Visiting Saarburg, Germany: picturesque town on the Saar River with perceived, multiple identities
History gushes past
This picturesque town in Germany's Rhineland Palatinate has a fairly complex 20th century history. If one walks through the Downtown area of Saarburg, it is as if the the stream known as the Leukbach is the main artery, with streets and sidewalks in ancillary roles. Quaint cafés overlook the stream's gushing waters, the path of which negotiates an 18-metre waterfall in the Downtown area.
As long as the traveller is content to walk up some steep slopes, Downtown Saarburg is ideal for a leisurely stroll, during which its scenic qualities can be enjoyed from many angles.
The ruined castle of of Count Siegfried of Luxembourg is at Saarburg, dating from 964. The town was given a charter in 1291.
But wait a minute: even the visitor unfamiliar with the town might ask: doesn't the name Saarburg sound vaguely familiar? The town does indeed take its name from the Saar River, which rises in France and flows through the German state of Saarland, although this state lies close to the town.The Saar River flows into the Mosel River not far from the town.
However, after World War Two, Saarburg was not actually incorporated into the Saarland. Therein also lies a tale.
In Saarburg (amazingly enough) one is in an area of Germany which, after World War Two, formed part of Luxembourg's zone of occupation. Luxembourg? Did the Allied Powers really agree to give to Luxembourg a zone of occupation as well as to the United States, the Soviet Union, Great Britain and France? Well, the answer is: no, they didn't. But the Saarburg district was within the French zone of occupation and the French government in turn gave a small area of its zone to the safe keeping of military of Luxembourg (which introduced conscription, after liberation from the Nazi German occupiers).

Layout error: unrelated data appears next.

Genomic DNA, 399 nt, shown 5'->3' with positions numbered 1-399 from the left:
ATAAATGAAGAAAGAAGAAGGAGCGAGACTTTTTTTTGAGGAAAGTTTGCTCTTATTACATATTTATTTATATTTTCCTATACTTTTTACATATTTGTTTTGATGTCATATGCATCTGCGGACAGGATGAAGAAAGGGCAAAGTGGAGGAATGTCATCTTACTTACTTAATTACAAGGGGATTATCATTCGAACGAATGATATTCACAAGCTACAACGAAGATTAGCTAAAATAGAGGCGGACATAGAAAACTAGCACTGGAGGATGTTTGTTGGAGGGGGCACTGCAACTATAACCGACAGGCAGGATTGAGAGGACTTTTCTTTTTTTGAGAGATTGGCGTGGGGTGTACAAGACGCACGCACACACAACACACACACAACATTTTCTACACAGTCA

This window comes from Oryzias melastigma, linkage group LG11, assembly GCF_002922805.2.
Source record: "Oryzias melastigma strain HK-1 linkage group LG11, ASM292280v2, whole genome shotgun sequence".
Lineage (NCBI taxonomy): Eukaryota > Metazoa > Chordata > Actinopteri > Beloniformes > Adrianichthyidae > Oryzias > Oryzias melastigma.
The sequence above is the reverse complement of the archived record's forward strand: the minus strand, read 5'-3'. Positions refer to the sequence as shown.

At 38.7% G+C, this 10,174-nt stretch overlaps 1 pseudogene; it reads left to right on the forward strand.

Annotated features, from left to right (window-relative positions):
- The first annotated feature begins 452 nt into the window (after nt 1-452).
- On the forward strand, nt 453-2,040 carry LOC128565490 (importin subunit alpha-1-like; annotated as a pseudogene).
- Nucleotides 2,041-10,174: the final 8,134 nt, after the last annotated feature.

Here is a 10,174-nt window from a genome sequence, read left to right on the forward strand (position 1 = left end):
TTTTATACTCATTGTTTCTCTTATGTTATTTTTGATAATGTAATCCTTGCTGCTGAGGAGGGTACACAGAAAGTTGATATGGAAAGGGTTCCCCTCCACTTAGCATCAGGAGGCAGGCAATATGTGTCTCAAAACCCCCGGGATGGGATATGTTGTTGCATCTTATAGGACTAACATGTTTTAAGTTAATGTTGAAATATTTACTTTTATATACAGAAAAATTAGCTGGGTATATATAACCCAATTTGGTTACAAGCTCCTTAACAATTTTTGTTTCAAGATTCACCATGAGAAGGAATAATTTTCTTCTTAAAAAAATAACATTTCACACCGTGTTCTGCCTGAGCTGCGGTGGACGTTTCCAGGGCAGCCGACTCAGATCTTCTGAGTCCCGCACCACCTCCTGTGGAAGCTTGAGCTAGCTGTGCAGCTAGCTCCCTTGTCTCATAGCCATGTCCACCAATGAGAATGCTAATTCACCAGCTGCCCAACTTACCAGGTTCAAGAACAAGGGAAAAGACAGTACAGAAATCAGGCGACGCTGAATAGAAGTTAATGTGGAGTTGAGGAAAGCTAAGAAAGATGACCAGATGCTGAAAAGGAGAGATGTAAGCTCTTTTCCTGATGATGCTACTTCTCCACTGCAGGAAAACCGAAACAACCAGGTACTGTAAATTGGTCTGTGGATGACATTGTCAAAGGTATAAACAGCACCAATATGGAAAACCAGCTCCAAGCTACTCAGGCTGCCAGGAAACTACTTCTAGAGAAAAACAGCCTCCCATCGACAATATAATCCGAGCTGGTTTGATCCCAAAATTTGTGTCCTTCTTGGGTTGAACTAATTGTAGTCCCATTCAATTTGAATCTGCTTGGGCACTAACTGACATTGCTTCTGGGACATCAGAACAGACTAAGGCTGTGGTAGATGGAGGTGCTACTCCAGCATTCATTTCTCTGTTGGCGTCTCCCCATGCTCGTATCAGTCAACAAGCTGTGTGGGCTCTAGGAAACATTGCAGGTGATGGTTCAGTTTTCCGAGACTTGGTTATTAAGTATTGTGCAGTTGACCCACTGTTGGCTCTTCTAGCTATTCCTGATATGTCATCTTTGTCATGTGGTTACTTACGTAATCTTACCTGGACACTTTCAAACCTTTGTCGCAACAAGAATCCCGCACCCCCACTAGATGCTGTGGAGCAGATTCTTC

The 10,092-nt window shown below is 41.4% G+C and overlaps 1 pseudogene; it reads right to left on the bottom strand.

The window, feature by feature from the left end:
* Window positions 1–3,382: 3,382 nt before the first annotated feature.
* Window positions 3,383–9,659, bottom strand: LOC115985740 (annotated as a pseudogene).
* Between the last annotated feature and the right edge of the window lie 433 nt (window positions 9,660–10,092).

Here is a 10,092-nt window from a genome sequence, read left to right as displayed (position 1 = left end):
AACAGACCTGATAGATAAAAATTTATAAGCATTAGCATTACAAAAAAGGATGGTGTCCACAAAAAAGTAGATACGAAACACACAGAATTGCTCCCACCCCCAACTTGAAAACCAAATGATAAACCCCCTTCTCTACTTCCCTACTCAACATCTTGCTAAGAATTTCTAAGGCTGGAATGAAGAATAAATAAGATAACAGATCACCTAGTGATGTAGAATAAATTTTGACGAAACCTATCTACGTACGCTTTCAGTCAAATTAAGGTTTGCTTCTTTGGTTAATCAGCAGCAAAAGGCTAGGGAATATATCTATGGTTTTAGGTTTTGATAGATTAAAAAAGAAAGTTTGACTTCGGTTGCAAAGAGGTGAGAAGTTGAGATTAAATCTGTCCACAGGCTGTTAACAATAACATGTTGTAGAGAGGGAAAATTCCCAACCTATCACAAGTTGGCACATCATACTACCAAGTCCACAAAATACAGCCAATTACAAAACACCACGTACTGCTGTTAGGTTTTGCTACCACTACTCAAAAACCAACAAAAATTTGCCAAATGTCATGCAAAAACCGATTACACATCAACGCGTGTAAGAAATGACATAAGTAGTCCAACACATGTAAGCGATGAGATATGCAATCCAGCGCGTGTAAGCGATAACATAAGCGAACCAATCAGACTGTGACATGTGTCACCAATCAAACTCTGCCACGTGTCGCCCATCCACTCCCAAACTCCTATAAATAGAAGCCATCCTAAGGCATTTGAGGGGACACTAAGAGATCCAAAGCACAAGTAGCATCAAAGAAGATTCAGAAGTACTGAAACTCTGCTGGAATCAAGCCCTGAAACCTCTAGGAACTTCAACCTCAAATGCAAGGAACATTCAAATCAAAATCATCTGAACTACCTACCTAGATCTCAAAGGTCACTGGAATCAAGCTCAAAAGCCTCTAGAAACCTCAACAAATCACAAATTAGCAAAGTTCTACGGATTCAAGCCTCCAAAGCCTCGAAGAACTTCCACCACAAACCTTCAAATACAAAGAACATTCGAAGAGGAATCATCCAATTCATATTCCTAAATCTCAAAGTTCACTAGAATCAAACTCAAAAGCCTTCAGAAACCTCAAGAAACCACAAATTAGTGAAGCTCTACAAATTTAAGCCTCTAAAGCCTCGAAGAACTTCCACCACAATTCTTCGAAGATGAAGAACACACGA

So just an interesting but insignificant footnote of history: the area was left to the safe keeping of the Luxembourg authorities? Well, not exactly. It depends what is meant by 'safe'. One of the Saarburg area's most important historical artifacts was the grave of John the Blind (1296-1346), Count of Luxembourg and King of Bohemia who died at the battle of Crécy in 1346. At a chapel in Kastel-Staadt, near Saarburg, is the ornate grave of John the Blind. But the grave is empty.
Why is the grave empty? Because during the period of occupation by troops from Luxembourg, the Grand Ducal authorities removed the bones of Count John the Blind of Luxembourg and re-interred them in Luxembourg City, thereby enhancing the historical sense of the people of Luxembourg. The Grand Duchy had indeed suffered much at the hands of the Nazi German occupiers and after World War Two its government was in no mood to hesitate in the face of the cultural sensibilities of the German authorities; indeed, western Germany had no Federal Government until 1949. (This, at least, was an historical subtlety which Supreme Allied Commander General Dwight D. Eisenhower could not have been expected to anticipate.)
Saarburg, then, may be perceived to have multiple identities: part of the Rhineland Palatinate, but near the Saarland (1) and Saar River; with longstanding historical associations with Luxembourg.
(1) The Saarland did not revert formally to Germany until 1956.
Also worth seeing
Nennig , Germany (distance: 17 kilometres) has a Roman villa well-preserved mosaic.
Trier , Germany (distance: 24 kilometres) has many interesting, historic buildings, including the Roman Porta Nigra.
How to get there: Lufthansa flies to Frankfurt-am-Main, from where car hire is available. The nearest large international airport to Saarburg is Luxembourg (Aéroport de Luxembourg ), at Findel. For North American travellers arriving via London, England, airlines flying to Luxembourg include Luxair (from London Heathrow Airport and London City Airport) and CityJet (from London City Airport). Please check with the airline or your travel agent for up to date information. You are advised to appropriate consular sources for any special border crossing arrangements which may apply to citizens of certain nationalities.
MJFenn is an independent travel writer based in Ontario, Canada.
Other of my hubpages may also be of interest
- Visiting Saarland's Nennig: preserved Roman remains near the Mosel River, Germany
- Visiting an amazing piece of Roman real estate in Trier, Germany: the Porta Nigra
- Visiting Langsur and Wasserbilligerbrueck, Germany: a thousand year old settlement by the Sauer and
- Visiting Waldhof-Falkenstein: memories and illusions from Germany's Rhineland-Palatinate
- Visiting Luxembourg and its Grand Ducal Palace: previously the seat of the government
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